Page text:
Absolutely! By my nature I like to make people laugh. Even when I write serious scripts, I try and find something funny to slip in. I think this comes from being an only child, who was brought up in a very austere and strict environment. My comic side has to manifest itself somehow. Mid-August Lunch gave me the opportunity to set my demons free and to do whatever I liked.
How hard was it to combine directing non-professional actresses and taking the lead role of Gianni?
The first few days on set I was seized by terror! Then my team and I realised that it was pretty much impossible to direct these ladies, and that the best way was to let them be and to do their own thing. This required some sacrifice on my part, because I’d worked on the script for years. I realised I would have to throw most of my own work away and go with the flow. I gave them a general framework, and then the words and the movements were theirs.
We had a problem casting the role of Gianni. My producer Matteo Garrone suggested I do it. I don’t think a professional actor would have put up with the chaos caused by the ladies. So I offered myself as a way of balancing things out.
In the film the four old ladies behave in a way that’s reminiscent of children. Was that a conscious connection on your part?
I strongly believe that there is a side of one’s old age that can be very beautiful. I lived with my mother for many years, so I had the opportunity to see it by myself. Old people love having fun — they enjoy themselves and they have lots of energy. There is a deep analogy between childhood and old age: the desires, passions and arguments resemble what happens with children.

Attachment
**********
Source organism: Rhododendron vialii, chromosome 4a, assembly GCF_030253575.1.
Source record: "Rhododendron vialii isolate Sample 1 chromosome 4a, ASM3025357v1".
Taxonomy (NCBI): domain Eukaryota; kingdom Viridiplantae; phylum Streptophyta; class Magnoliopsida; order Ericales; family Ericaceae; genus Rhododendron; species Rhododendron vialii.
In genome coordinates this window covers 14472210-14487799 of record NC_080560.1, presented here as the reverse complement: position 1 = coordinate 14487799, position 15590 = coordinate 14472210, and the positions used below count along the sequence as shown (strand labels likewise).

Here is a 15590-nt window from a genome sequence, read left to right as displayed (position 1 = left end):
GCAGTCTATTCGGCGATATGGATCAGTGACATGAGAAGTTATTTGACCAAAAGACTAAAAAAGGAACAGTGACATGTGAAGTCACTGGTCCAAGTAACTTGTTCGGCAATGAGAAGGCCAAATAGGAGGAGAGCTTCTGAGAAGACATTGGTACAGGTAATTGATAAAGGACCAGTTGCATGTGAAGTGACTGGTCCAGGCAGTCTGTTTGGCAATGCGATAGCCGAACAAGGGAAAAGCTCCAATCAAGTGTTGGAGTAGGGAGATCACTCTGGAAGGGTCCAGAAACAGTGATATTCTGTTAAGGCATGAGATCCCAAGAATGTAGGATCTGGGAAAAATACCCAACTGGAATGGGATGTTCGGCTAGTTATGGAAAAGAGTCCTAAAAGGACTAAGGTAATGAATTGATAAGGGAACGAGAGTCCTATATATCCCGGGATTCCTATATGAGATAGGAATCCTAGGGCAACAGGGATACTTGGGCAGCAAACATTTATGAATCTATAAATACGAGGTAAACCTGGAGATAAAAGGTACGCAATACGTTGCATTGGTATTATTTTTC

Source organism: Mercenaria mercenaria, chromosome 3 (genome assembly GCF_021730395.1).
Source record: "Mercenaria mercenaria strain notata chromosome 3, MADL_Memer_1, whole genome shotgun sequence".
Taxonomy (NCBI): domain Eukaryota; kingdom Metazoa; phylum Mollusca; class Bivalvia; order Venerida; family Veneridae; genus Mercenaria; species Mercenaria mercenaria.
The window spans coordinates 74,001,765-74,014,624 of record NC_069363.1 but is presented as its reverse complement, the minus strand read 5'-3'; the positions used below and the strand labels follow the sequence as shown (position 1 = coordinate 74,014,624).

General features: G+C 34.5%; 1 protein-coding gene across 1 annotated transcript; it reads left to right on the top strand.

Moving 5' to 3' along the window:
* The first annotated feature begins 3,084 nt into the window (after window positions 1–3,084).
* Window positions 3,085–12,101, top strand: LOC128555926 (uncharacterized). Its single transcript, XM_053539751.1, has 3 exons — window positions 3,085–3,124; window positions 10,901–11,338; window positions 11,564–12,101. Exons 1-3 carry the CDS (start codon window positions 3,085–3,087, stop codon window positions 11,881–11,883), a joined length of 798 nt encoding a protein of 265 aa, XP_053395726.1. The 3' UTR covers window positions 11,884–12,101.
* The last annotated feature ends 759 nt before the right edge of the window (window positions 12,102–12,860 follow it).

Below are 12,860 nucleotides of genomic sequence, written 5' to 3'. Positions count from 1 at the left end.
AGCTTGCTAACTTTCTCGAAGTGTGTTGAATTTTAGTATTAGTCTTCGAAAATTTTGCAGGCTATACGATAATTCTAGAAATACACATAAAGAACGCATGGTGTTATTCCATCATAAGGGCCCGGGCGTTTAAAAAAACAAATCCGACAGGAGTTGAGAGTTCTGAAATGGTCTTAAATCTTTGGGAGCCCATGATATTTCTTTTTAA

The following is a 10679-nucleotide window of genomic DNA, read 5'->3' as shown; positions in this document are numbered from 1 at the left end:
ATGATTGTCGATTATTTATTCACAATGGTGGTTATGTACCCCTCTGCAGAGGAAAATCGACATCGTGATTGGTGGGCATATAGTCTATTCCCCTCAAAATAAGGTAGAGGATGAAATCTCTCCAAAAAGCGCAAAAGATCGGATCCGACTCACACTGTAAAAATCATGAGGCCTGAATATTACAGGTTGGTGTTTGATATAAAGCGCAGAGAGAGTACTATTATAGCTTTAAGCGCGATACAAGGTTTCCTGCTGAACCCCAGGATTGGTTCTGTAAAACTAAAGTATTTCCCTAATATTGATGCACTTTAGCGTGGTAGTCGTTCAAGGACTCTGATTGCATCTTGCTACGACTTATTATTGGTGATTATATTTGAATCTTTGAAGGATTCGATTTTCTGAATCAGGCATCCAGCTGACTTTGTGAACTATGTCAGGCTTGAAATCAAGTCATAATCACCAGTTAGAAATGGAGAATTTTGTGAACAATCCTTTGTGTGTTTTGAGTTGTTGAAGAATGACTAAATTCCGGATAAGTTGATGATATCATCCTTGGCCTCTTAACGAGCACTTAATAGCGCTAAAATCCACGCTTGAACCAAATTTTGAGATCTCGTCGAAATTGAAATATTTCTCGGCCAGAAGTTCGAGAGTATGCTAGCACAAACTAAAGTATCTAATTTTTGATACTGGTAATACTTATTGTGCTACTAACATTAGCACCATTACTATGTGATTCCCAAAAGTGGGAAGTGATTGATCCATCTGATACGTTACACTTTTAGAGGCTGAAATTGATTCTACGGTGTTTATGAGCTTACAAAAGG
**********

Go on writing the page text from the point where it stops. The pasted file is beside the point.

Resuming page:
As well as looking after my mother, I had two daughters, and to me looking after old people and children is equally tiring and demanding. There are moments of fun and joy, and there’s lots of hard work. But the beautiful thing is, you always get something back. It’s that gratification which keeps you going.
What made you choose such a distinctive jazz-based score for the film?
The score was created by a 22-year-old, Stefano Ratchev, who’s a first cellist in the youth orchestra of the Arts Academy in Rome. I was criticised for using Stefano: ‘not only are you casting 90-year-old ladies,’ I was told, ‘but you want to pick a 22-year-old. You must be out of your mind!’
He wrote the music based on the screenplay. When I saw the rushes, I realised the music matches the storyline perfectly, and it provided a natural rhythm to the editing. Having the music already in place during the post-production added an element of originality and passion.
What lies behind the current resurgence in Italian cinema?
I think because of the economic and political crisis in Italy, the cult of glamour and fake appearances is giving way to more realistic portraits. And people are starting to work together in interesting ways. For example the lead singer of Massive Attack, Robert Del Naja, whose family comes from Naples, called up Matteo Garrone and said that he’d like to do the last track of Gomorrah. It’s these sort of collaborations which allows Italian movies to leave the borders of Italy and become known elsewhere.